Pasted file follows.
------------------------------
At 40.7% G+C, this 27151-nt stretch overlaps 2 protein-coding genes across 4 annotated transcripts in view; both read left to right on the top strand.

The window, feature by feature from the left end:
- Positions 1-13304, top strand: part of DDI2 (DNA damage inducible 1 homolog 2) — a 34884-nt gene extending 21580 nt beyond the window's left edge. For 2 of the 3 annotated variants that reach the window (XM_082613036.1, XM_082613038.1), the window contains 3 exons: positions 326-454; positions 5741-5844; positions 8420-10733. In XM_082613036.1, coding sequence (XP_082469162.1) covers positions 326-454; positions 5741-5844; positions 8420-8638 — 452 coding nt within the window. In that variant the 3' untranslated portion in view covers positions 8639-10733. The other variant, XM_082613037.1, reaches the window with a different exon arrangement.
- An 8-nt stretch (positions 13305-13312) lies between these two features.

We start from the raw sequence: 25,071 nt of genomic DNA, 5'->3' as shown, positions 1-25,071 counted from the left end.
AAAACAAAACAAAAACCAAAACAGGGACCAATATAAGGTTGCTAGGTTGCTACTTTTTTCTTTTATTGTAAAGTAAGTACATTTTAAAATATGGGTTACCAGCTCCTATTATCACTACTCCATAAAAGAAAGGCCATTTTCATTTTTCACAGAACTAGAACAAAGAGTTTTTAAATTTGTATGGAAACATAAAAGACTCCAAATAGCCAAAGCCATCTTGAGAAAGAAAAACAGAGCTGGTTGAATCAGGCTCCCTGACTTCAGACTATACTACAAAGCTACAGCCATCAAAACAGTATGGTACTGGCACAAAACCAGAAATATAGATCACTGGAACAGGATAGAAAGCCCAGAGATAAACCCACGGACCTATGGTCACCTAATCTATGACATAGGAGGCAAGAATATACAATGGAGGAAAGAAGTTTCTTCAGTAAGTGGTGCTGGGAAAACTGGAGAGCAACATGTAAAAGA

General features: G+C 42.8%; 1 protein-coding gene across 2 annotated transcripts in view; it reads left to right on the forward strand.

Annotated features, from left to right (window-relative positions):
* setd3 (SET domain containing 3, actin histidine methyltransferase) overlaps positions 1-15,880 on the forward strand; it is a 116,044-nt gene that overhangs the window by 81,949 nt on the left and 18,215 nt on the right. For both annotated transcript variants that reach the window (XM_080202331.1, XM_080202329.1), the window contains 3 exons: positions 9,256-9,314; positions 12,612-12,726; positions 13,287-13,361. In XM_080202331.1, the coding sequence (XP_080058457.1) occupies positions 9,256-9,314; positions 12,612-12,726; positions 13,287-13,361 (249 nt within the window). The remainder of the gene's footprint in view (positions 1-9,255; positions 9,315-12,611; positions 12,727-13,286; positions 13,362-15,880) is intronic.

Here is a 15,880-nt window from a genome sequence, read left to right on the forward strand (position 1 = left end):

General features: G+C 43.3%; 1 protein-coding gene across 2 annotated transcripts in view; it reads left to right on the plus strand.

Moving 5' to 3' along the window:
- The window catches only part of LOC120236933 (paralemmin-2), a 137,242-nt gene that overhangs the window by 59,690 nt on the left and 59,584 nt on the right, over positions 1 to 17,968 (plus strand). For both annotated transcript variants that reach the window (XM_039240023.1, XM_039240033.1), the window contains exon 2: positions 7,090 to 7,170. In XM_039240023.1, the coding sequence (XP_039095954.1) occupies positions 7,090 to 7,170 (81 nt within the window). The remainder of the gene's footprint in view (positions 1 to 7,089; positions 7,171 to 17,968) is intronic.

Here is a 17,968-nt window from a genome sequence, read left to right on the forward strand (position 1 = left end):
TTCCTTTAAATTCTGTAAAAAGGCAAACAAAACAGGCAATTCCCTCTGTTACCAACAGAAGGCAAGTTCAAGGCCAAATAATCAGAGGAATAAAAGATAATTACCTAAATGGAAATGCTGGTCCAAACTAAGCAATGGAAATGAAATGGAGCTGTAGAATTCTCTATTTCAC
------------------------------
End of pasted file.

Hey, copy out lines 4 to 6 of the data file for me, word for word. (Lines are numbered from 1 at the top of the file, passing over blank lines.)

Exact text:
- An 8-nt stretch (positions 13305-13312) lies between these two features.

We start from the raw sequence: 25,071 nt of genomic DNA, 5'->3' as shown, positions 1-25,071 counted from the left end.
AAAACAAAACAAAAACCAAAACAGGGACCAATATAAGGTTGCTAGGTTGCTACTTTTTTCTTTTATTGTAAAGTAAGTACATTTTAAAATATGGGTTACCAGCTCCTATTATCACTACTCCATAAAAGAAAGGCCATTTTCATTTTTCACAGAACTAGAACAAAGAGTTTTTAAATTTGTATGGAAACATAAAAGACTCCAAATAGCCAAAGCCATCTTGAGAAAGAAAAACAGAGCTGGTTGAATCAGGCTCCCTGACTTCAGACTATACTACAAAGCTACAGCCATCAAAACAGTATGGTACTGGCACAAAACCAGAAATATAGATCACTGGAACAGGATAGAAAGCCCAGAGATAAACCCACGGACCTATGGTCACCTAATCTATGACATAGGAGGCAAGAATATACAATGGAGGAAAGAAGTTTCTTCAGTAAGTGGTGCTGGGAAAACTGGAGAGCAACATGTAAAAGA